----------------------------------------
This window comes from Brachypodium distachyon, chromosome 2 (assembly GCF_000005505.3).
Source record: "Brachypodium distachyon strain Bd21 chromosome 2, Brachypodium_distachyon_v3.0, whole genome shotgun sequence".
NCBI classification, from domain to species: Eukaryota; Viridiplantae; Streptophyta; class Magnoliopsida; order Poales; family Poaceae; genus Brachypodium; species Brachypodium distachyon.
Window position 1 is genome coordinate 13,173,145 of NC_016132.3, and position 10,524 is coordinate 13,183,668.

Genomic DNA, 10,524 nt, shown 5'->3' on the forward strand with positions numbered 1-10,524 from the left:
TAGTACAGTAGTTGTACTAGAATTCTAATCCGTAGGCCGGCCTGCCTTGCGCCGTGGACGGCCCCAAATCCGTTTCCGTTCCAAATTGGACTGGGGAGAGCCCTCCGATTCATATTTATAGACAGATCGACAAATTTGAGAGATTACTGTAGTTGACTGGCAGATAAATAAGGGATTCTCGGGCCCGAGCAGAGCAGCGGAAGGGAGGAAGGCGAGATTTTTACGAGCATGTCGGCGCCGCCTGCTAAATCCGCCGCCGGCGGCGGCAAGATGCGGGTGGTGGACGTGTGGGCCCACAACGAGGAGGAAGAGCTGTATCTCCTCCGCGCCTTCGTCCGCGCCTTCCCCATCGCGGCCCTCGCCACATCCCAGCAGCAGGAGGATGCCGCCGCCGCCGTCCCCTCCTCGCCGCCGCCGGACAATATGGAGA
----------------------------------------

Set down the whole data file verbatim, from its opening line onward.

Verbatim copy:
This window comes from Brachypodium distachyon, chromosome 2 (assembly GCF_000005505.3).
Source record: "Brachypodium distachyon strain Bd21 chromosome 2, Brachypodium_distachyon_v3.0, whole genome shotgun sequence".
NCBI classification, from domain to species: Eukaryota; Viridiplantae; Streptophyta; class Magnoliopsida; order Poales; family Poaceae; genus Brachypodium; species Brachypodium distachyon.
Window position 1 is genome coordinate 13,173,145 of NC_016132.3, and position 10,524 is coordinate 13,183,668.

Genomic DNA, 10,524 nt, shown 5'->3' on the forward strand with positions numbered 1-10,524 from the left:
TAGTACAGTAGTTGTACTAGAATTCTAATCCGTAGGCCGGCCTGCCTTGCGCCGTGGACGGCCCCAAATCCGTTTCCGTTCCAAATTGGACTGGGGAGAGCCCTCCGATTCATATTTATAGACAGATCGACAAATTTGAGAGATTACTGTAGTTGACTGGCAGATAAATAAGGGATTCTCGGGCCCGAGCAGAGCAGCGGAAGGGAGGAAGGCGAGATTTTTACGAGCATGTCGGCGCCGCCTGCTAAATCCGCCGCCGGCGGCGGCAAGATGCGGGTGGTGGACGTGTGGGCCCACAACGAGGAGGAAGAGCTGTATCTCCTCCGCGCCTTCGTCCGCGCCTTCCCCATCGCGGCCCTCGCCACATCCCAGCAGCAGGAGGATGCCGCCGCCGCCGTCCCCTCCTCGCCGCCGCCGGACAATATGGAGA